The Stone Roses was acclaimed by critics and musicians in subsequent years,[15] being viewed as an even more important album than when it was first released, as reflected by its high ranking in polls of the greatest albums of all time.[32] Reassessing it for NME upon its 1991 re-release, Mary Anne Hobbs deemed The Stone Roses "the most fluent crossover album of the last decade", and on its cultural impact, wrote: "Indie-dance was activated, its underground sister the rave scene outed, and Britain went Baggy."[26] Rolling Stone's David Fricke later called it "a blast of magnificent arrogance, a fusion of Sixties-pop sparkle and the blown-mind drive of U.K. rave culture",[29] while BBC Music's Chris Jones said it served as a peerless testament to the fusion of rock and dance music inspired by "working class hedonism" at the end of the 1980s.[33] Mojo reviewer Pat Gilbert strongly recommended its 1999 reissue to listeners and stated that the album "set the tone for rock music in the '90s",[34] while in Q, Ian Gittins wrote that with the album's "mercurial, timeless anthems", the band became "spokesmen for their generation".[28] Bernadette McNulty of The Daily Telegraph believed the 2009 reissue polished the band's bold mix of discordant psychedelic sounds and clever dance beats, but that its legacy as a fabled debut album was enhanced more by the darker, masculine music that followed in Manchester during the 1990s.[24] Zeth Lundy of The Boston Phoenix said it "has been deified by such dubious tastemakers as the NME and Oasis's Noel Gallagher — and the rest of us really like it too".[35] PopMatters critic Jennifer Makowsky argued that "the psychedelic, drug-powered pop songs on the album earned the band a well-earned place in alternative music history."[36]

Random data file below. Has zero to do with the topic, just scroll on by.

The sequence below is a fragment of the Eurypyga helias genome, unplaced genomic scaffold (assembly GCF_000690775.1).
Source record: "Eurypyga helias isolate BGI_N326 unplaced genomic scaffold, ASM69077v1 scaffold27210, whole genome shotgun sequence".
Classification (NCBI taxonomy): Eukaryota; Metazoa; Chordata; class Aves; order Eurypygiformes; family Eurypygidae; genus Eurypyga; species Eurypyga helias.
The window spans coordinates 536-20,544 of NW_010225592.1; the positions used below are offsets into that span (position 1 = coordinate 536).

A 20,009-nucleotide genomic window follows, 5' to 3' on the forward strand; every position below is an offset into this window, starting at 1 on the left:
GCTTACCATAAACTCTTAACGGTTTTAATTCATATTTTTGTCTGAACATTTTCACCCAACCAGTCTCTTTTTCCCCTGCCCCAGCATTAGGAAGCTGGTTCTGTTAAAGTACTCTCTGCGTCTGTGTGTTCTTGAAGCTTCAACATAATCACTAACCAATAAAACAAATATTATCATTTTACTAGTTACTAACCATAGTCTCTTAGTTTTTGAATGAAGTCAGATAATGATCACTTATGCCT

However, American music journalist Jim DeRogatis felt The Stone Roses had been highly overrated by critics, pointing to a "lame retread disco beat" and "oh-so-dated chiming guitars",[37] while Neil Kulkarni from The Quietus said its first three songs were enjoyable but preceded a "right barrel-load of shite afterwards".[38] In an article on overhyped records for The Guardian, Peter Robinson said that The Stone Roses was "an average rock album – lyrically pedestrian and with a sonic policy swerving from the play-safe to the over-indulgent".[39] Guardian journalist Penny Anderson criticised the length of certain tracks and noted that the record "doesn't half drag on",[40] while Fiona Sturges of The Independent found Brown's singing and the band's lyrics to be remarkably poor, and objected to the editors of NME voting The Stone Roses the best British album of all time.[41] After the record was voted the second-best ever in a UK public poll, Channel 4 broadcast a presentation of the results in which three of the presenters—musician Bob Geldof, critic Paul Gambaccini, and artist Justine Frischmann—were critical of the album's inclusion in the top 100 and attributed it to the generation of listeners who voted rather than the record's quality.[42] Geldof claimed that the no. 2 placing was "ridiculous", and asserted that the band are "just an OK group."[43]